There are four reasons for my belief that it was not Paul writing in the third person of himself in II Cor. 12:2, it was John about whom he was writing.
1) Paul would not have explained that he himself was “in Christ”. Everyone knew that Paul was a saved child of God. But it was indeed necessary to explain that someone else was “in Christ” or there would have been absolutely no cause for “glorying” in a man who was not in Christ.
2) There is no evidence that Paul was caught up to Paradise, but John writes of that very experience in Revelation.
3) There was no reason for Paul to write in the third person of himself, except to hide the fact that he was boasting. I do not believe that there is any evidence that Paul was ever deceptive with his churches.
4) Verse 5 makes a contrast between the one about whom Paul will glory and himself about whom he will glory only in his infirmities. It makes no sense to say that Paul was contrasting himself with himself.
THE ARGUMENTS THAT IT WAS PAUL WHO WAS CAUGHT UP TO PARADISE
It has been argued that this entire passage from the beginning of chapter 10 is about Paul and therefore, 12:2-5 must also be about Paul. But I have tried to show that there are at least four reasons to believe that it was not Paul, but John who was caught up to paradise. But let us consider that argument.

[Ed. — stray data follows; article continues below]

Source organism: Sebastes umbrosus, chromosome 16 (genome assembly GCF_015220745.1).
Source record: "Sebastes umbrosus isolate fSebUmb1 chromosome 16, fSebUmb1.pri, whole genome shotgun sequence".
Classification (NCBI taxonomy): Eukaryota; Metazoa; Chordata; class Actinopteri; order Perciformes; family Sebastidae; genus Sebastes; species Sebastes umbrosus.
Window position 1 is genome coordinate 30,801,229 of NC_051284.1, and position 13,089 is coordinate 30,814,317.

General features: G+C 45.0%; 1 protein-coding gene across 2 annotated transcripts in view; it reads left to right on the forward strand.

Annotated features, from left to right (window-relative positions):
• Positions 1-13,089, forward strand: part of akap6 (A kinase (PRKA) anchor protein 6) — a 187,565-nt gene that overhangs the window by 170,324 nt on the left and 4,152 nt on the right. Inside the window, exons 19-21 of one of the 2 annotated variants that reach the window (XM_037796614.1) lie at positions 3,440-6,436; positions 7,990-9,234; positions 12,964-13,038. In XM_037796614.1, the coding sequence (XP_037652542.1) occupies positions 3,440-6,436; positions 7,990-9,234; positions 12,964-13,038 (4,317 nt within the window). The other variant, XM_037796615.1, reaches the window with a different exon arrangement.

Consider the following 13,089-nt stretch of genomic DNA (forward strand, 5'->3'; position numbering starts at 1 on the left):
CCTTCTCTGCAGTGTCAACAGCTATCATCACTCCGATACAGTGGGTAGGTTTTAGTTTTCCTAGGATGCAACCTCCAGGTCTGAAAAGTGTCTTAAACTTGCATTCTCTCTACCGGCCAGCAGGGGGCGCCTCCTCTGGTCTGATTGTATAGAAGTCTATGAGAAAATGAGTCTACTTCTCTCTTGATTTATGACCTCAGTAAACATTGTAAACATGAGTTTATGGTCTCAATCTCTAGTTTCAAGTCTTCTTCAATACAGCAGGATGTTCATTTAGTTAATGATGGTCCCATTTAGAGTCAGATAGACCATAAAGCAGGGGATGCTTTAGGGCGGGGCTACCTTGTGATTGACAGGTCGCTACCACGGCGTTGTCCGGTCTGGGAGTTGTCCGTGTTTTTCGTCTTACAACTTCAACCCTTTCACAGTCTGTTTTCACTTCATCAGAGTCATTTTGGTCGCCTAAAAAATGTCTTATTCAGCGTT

It is clear that Paul’s writing style included many parenthetical statements and often a parenthetical statement within a parenthetical statement. (I will not give the many examples of this because I believe it is universally agreed.) With that style in mind let us consider II Cor. 12:1, “It is not expedient for me doubtless to glory”. Let us for the sake of argument skip for the moment from there to verse 6, “For though I would desire to glory, I shall not be a fool………”. It is clear that verse six flows perfectly from verse 1a. By seeing verses 1b-5 as a parenthetical statement, we are then able to interpret the rest of this passage in its most obvious sense, and at the same time answer the argument of the context being about Paul.
Many in the mid-Acts community believe that Paul was caught up to paradise and it was then that he was given the mystery that had been hid in God. They believe that it was the mystery that constituted the “unspeakable words”. But there are two reasons I cannot agree with that belief.
1) We are never told that Paul was ever caught up to paradise, and we are told that John was. By interpreting Scripture with Scripture, I conclude that it was not Paul, but John who was caught up to paradise.
2) As pointed out above, by comparing Scripture with Scripture we see that paradise is the new Jerusalem. It makes no sense to me that Paul would be caught up to the future home of the faithful of Israel, i.e. the new Jerusalem, to be told about the church which is His body which has absolutely nothing to do with the new Jerusalem.
This paper was written by Joyce Pollard. If you would like to respond please e-mail me at: firstname.lastname@example.org